Memory Management in Theseus

Memory management is one of the most unique aspects of Theseus's design, compared to how other OSes manage memory.

Single Virtual Address Space

As previously mentioned, Theseus is a Single Address Space (SAS) OS, meaning that all kernel entities, libraries, and applications are loaded into and execute within a single address space. This is possible due to careful design combined with isolation based on Rust's type and memory safety instead of hardware-based memory protection.

That being said, Theseus's single address space is a virtual address space, not a physical address space; all Rust-level pointers that are dereferenced and addresses that are accessed are virtual addresses. Although Theseus could technically operate directly on physical memory addresses without using virtual memory at all, the use of virtual addresses affords us many benefits, e.g., easier contiguous memory allocation, guard pages to catch stack overflow, etc.

Types and Terminology

Theseus uses precise, specific terminology and dedicated types to avoid confusion and correctness errors related to mixing up physical and virtual memory. The following table concisely describes the basic memory types with links to their source-level documentation:

Description of TypeVirtual Memory TypePhysical Memory Type
A memory addressVirtualAddressPhysicalAddress
A chunk of memoryPageFrame
A range of contiguous chunksPageRangeFrameRange
Allocator for memory chunkspage_allocatorframe_allocator

Addresses

In Theseus, virtual and physical addresses are given dedicated, separate types that are not interoperable. This is to ensure that programmers are intentional about which type of address they are using and cannot accidentally mix them up. The constructors for VirtualAddress and PhysicalAddress also ensure that you cannot create an invalid address and that all addresses used across the system are canonical in form, which is based on the hardware architecture's expectations.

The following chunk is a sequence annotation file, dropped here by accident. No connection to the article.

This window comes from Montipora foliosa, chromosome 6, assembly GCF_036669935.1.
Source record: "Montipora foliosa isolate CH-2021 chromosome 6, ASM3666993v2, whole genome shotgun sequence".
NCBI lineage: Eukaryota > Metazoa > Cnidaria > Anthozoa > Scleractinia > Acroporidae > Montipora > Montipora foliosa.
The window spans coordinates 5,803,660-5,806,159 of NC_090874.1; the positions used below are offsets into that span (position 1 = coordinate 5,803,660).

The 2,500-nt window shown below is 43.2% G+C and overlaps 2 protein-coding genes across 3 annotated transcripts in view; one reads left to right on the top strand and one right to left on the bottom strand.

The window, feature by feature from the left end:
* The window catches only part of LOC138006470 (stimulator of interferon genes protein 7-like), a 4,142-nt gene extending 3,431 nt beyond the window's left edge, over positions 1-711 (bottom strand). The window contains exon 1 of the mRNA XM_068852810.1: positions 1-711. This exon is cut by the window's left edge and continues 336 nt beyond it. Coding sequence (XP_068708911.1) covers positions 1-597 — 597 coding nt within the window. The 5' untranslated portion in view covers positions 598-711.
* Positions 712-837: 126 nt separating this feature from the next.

For 64-bit architectures, the set of possible VirtualAddresses goes from 0 to 0xFFFFFFFFFFFFFFFF, and all canonical addresses in that range can be used. However, while the set of possible PhysicalAddress has the same range, there are large "holes" across the physical address space that correspond to non-existent, unusable physical addresses; the locations of specific holes is hardware-dependent and generally not known until the OS asks the bootloader at runtime. Thus, you can be guaranteed that every canonical virtual address actually exists and is usable, but not every canonical physical address.

Pages, Frames, and ranges

A chunk of virtual memory is called a Page, while a chunk of physical memory is called a Frame. Pages and Frames have the same size, typically 4KiB (4096 bytes) but ultimately dependent upon hardware. These chunks are the smallest elementary unit that the hardware's Memory Management Unit (MMU) can operate on, i.e., they are indivisible from the hardware's point of view. In other words, the MMU hardware cannot map any chunk of memory smaller than a single Page to any chunk of memory smaller than a single Frame.

A Page has a starting VirtualAddress and an ending VirtualAddress; for example, a Page may start (inclusively) at address v0x5000 and end (exclusively) at v0x6000 Similarly, a Frame has a starting PhysicalAddress and an ending PhysicalAddress, for example from p0x101000 to p0x102000. A Page can be said to contain a VirtualAddress within its bounds, and likewise a Frame can be said to contain a PhysicalAddress. Although Pages and Frames have internal numbers, we typically identify them by their starting address, e.g., "the page starting at v0x9000" instead of "page 9". Intrinsically, Pages have no relation to PhysicalAddresses, and similarly, Frames have no relation to VirtualAddresses.

For convenience, Theseus provides dedicated "range" types to represent a contiguous range of virtual Pages or physical Frames. They are inclusive ranges on both sides; see Rust's built-in RangeInclusive type for more information. These types implement the standard Rust Iterator trait, allowing for easy iteration over all pages or frames in a range.